EternalPigeon Well-Known Member

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    I was lucky enough to see platypuses on my vacation in Sydney at the Taronga Zoo. :)
     
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  12. RatioTile

    RatioTile Well-Known Member

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    Are all the currently captive platypodes kept under reverse lighting? If so, that makes for a real photography challenge.
     
  13. Onychorhynchus coronatus

    Onychorhynchus coronatus Well-Known Member

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    Fascinating history captured in that photograph!
     
  14. DaLilFishie

    DaLilFishie Well-Known Member

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    I don't know about other aquariums, but when I saw the platypodes at Sydney Sea Life Aquarium (back when they still had them) they were kept under normal lighting. They were surprisingly active despite the light. I don't think I took any photos of the platypodes or the exhibit they were kept in, but I found a video online of them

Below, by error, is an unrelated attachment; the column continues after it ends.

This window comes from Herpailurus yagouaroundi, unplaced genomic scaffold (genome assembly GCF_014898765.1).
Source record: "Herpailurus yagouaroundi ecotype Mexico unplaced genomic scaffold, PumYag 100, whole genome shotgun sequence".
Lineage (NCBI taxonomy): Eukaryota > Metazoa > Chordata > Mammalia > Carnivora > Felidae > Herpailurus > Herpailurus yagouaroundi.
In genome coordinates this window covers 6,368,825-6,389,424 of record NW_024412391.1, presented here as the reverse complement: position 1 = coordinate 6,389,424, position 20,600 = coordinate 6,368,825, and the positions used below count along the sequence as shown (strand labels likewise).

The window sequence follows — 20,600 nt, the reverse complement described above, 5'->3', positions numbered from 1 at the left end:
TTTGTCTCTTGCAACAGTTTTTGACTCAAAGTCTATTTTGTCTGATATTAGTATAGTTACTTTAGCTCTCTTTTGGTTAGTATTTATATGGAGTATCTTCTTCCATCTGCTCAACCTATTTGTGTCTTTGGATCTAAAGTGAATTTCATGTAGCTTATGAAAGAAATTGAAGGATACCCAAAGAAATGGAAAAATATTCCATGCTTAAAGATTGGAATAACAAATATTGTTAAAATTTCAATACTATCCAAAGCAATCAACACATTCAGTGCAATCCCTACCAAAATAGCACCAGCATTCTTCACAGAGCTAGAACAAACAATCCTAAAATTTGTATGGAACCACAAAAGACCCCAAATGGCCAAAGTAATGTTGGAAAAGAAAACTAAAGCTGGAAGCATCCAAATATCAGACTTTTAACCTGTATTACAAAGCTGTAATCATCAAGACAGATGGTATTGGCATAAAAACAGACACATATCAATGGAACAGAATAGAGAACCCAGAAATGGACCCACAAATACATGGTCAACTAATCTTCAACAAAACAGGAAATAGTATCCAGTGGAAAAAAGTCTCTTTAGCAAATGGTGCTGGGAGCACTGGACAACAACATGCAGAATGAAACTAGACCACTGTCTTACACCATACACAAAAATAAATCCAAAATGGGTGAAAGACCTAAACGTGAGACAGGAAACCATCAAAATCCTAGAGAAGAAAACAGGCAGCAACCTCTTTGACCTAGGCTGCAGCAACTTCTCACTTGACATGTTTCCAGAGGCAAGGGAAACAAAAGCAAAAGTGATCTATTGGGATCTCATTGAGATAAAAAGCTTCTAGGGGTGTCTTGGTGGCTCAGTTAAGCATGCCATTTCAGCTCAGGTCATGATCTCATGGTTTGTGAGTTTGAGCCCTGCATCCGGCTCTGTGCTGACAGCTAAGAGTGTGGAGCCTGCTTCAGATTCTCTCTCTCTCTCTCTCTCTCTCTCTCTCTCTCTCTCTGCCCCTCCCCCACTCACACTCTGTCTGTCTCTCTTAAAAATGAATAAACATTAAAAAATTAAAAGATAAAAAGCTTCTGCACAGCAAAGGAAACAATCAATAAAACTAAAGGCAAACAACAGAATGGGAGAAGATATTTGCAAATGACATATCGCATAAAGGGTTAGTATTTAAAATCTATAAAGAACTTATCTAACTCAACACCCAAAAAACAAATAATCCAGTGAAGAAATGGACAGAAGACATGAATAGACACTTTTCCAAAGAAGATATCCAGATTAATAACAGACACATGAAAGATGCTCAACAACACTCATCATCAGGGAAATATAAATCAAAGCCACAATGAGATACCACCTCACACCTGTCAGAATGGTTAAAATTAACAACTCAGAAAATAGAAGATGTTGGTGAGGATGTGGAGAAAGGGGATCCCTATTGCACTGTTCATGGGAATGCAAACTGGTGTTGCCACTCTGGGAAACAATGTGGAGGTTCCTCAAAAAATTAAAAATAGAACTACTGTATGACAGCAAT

15. Chlidonias

    Chlidonias Moderator Staff Member

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    No; some facilities house their Platypus in darkened houses, some under regular lighting, and some outside. Platypus aren't actually nocturnal - depending on which part of Australia, time of year, and probably other variables, wild Platypus can be diurnal, crepuscular, nocturnal, or cathemeral.
     
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  16. AWP

    AWP Well-Known Member

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    I saw my first platypus in a darkened house in Melbourne Zoo. The ones I saw in Taronga (one) and Wildlife (two) were kept in enclosures with more but not regular lighting. Light wasn't the real photography challenge for me, but their quick swimming was. There is also an outside enclosure in the Blue Mountain Aviary in Taronga, but I didn't see a platypus out there.